In July 2008, a well-known Chinese bakery approached 221A in hopes of sub-leasing space for storage. They needed a temporary stockroom for several thousand pounds of specialty ingredients used for Moon Cakes, traditional sweet pastries produced annually for the Chinese Mid-Autumn Festival. For 221A, this meant giving up the newly-completed gallery space for several months; but, it also meant the one-time income would help 221A with construction debts and keep us afloat through the summer.
We covered the façade windows by request of Keefer Bakery, to hide the expensive product from the public, but also to protect the fragile ingredients from overheating in the summer sun. We exchanged a front-door key for the first month’s rent, then over the next three months, watched as the boxes of Moon Cakes and Moon Cake ingredients shifted and changed in arrangement and quantity. It became routine for us to peek from our side of the wall at whatever new stash they brought in, or to hear the shuffle of heavy boxes and trolleys over the muffled Cantonese conversation of the bakery staff.
By the middle of August, our exchange with Keefer Bakery became impossible to ignore, as the stacks of boxes began to breach the 10’ wall that separated the gallery (storage) space from the studios in the back.
It seemed our initial hopes of participating in Swarm 2008 would be postponed until another opportunity for a first exhibition arose. While discussing potential ideas for our first show – which would happen after Keefer Bakery moved their product out of the gallery space – the idea of exhibiting the Moon Cake ingredients was lightheartedly suggested. Joking aside, it seemed worthy of discussion; and, in the end, enough for us to contact the organizers of Swarm just as the deadline approached.
The Moon Cake Show consisted of a very slight rearrangement of the existing stacks of ingredients and supplies to create a short walkway for viewers to enter the installation. The boxes were roped off by simple structures and at the end of the walkway stood a small placard describing, in a few sentences, the exchange that happened between 221A and Keefer Bakery.
On the placard, and in the printed Swarm 2008 material, was the initial question that our exchange, and the exhibition, hinged on: ‘What does it take to start an artist run centre in Chinatown?’ and, between the lines: ‘What is a space capable of, or appropriate for, in an ARC?’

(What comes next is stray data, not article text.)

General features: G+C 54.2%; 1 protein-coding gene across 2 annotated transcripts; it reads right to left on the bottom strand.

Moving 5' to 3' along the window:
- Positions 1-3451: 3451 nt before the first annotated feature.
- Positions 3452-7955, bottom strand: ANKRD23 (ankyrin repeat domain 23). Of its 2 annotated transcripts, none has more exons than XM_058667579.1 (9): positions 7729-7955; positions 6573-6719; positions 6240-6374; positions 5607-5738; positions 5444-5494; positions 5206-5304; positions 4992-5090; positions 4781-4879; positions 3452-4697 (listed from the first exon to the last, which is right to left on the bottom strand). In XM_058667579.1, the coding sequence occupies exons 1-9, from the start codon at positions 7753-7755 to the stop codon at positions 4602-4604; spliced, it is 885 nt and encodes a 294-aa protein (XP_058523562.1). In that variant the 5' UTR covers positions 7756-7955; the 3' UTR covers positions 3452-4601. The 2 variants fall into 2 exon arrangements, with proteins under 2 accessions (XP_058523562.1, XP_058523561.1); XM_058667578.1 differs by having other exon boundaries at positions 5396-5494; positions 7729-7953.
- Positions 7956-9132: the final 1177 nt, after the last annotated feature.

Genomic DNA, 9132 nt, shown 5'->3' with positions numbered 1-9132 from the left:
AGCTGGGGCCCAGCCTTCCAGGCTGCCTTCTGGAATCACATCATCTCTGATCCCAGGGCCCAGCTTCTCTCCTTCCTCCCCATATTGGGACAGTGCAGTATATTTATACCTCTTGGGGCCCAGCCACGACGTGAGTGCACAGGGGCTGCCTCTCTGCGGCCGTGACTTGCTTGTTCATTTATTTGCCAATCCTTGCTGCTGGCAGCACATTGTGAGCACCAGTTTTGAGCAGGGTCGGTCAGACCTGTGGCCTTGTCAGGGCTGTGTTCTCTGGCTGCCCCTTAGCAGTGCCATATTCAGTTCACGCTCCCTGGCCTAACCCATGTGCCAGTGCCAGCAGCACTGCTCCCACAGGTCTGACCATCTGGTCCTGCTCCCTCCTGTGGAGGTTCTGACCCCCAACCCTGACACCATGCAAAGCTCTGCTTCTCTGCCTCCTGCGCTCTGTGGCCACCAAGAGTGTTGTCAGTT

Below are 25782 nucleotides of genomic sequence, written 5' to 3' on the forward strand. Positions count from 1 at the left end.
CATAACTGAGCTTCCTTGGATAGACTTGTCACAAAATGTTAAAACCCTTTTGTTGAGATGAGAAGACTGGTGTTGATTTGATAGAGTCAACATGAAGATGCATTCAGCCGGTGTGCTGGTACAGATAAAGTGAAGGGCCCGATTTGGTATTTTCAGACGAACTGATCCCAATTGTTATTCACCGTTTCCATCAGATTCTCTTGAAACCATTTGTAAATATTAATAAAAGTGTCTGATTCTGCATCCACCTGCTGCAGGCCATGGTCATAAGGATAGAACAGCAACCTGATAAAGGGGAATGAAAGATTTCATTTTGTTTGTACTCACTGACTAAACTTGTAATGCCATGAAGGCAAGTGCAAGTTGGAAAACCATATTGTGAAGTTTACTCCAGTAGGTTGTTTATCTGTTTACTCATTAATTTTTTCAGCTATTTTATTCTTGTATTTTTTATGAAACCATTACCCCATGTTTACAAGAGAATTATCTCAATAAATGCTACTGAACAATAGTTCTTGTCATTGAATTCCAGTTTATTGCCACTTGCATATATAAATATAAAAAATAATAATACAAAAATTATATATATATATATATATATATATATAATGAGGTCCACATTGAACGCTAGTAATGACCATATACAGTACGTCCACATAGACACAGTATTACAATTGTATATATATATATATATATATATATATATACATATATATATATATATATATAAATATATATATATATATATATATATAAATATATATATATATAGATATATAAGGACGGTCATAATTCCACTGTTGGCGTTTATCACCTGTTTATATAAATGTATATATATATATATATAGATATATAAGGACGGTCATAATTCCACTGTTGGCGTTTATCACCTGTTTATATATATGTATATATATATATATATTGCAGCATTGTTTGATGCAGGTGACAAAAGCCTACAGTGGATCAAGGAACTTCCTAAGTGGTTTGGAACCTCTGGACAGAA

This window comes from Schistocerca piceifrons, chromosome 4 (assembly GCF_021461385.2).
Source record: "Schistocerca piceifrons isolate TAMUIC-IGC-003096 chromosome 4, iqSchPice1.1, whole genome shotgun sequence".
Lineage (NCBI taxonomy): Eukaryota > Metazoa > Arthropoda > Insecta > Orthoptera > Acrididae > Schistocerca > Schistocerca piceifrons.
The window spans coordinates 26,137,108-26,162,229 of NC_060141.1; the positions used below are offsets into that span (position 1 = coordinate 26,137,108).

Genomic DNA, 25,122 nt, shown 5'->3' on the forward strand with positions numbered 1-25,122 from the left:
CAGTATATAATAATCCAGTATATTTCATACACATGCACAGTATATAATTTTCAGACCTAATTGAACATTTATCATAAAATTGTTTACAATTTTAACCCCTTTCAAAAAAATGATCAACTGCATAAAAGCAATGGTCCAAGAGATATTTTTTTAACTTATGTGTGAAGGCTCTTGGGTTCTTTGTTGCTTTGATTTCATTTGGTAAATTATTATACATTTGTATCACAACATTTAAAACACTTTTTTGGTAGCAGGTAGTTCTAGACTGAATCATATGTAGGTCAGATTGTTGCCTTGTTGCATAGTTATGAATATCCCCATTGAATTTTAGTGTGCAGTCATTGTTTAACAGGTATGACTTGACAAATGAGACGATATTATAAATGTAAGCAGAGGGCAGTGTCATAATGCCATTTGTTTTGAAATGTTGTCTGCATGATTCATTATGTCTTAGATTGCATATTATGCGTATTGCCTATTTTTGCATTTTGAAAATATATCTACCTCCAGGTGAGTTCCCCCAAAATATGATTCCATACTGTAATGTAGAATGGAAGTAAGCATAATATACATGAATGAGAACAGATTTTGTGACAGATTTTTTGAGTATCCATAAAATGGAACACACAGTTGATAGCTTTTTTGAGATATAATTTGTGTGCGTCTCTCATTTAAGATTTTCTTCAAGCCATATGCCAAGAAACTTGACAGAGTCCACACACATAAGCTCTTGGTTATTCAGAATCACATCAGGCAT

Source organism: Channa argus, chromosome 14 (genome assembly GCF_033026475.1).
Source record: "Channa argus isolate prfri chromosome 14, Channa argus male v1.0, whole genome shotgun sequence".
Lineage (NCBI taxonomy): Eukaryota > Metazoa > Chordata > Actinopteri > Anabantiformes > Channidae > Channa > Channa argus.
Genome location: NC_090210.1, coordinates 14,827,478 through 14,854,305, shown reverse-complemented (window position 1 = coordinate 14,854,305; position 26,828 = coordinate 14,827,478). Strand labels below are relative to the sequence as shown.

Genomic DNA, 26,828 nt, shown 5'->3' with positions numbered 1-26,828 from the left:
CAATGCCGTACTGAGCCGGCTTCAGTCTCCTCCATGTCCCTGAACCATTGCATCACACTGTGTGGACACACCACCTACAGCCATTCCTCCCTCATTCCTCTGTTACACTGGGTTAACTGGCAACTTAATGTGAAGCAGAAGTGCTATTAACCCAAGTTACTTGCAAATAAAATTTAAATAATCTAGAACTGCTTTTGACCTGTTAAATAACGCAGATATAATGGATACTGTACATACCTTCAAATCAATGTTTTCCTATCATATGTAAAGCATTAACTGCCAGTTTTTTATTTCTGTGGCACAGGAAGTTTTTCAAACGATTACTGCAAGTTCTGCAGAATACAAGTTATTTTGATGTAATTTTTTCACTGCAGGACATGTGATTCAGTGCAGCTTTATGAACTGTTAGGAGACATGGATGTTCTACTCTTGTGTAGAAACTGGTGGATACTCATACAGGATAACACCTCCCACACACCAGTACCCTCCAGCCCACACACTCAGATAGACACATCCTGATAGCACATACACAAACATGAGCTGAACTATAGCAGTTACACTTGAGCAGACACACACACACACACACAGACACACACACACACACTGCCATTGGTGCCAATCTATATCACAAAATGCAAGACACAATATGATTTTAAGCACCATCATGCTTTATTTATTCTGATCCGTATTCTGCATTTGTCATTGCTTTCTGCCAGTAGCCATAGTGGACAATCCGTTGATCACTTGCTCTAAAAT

By trading our gallery space (was it even a gallery space yet, if we hadn’t used it accordingly since the construction finished?) to supplement 221A’s non-granted, non-existent budget, we willfully entered into an exchange based primarily on revenue and opportunity. But against the backdrop of this formal trade of gallery/storage/income existed smaller, subtler varieties of exchange otherwise left untapped if the opportunity didn’t arise.
Only one member of our board spoke fluent Chinese, which secured the verbal rent agreement. We discovered that Keefer Bakery used to own the very space they asked to rent from us. The bakery had been around long enough to become known for their Moon Cakes in BC, and even as far as Alberta (as one board member’s parents recounted); and Donald, the bakery owner, knew another board member’s grandfather who operated a rival bakery over thirty years prior.
It became apparent that within the financial agreement also existed a fluid exchange of community and context. We serendipitously entered into an exchange that spanned two and three generations of Chinese-Canadians, an exchange only made possible by the bilingualism of two immigrants existing in two very different spheres of influence. We discussed what an artist run centre was, or will, or could be, and the bakery began to know that the many months of curious construction before were not for a new store or restaurant, but for a space that the collective community might engage in.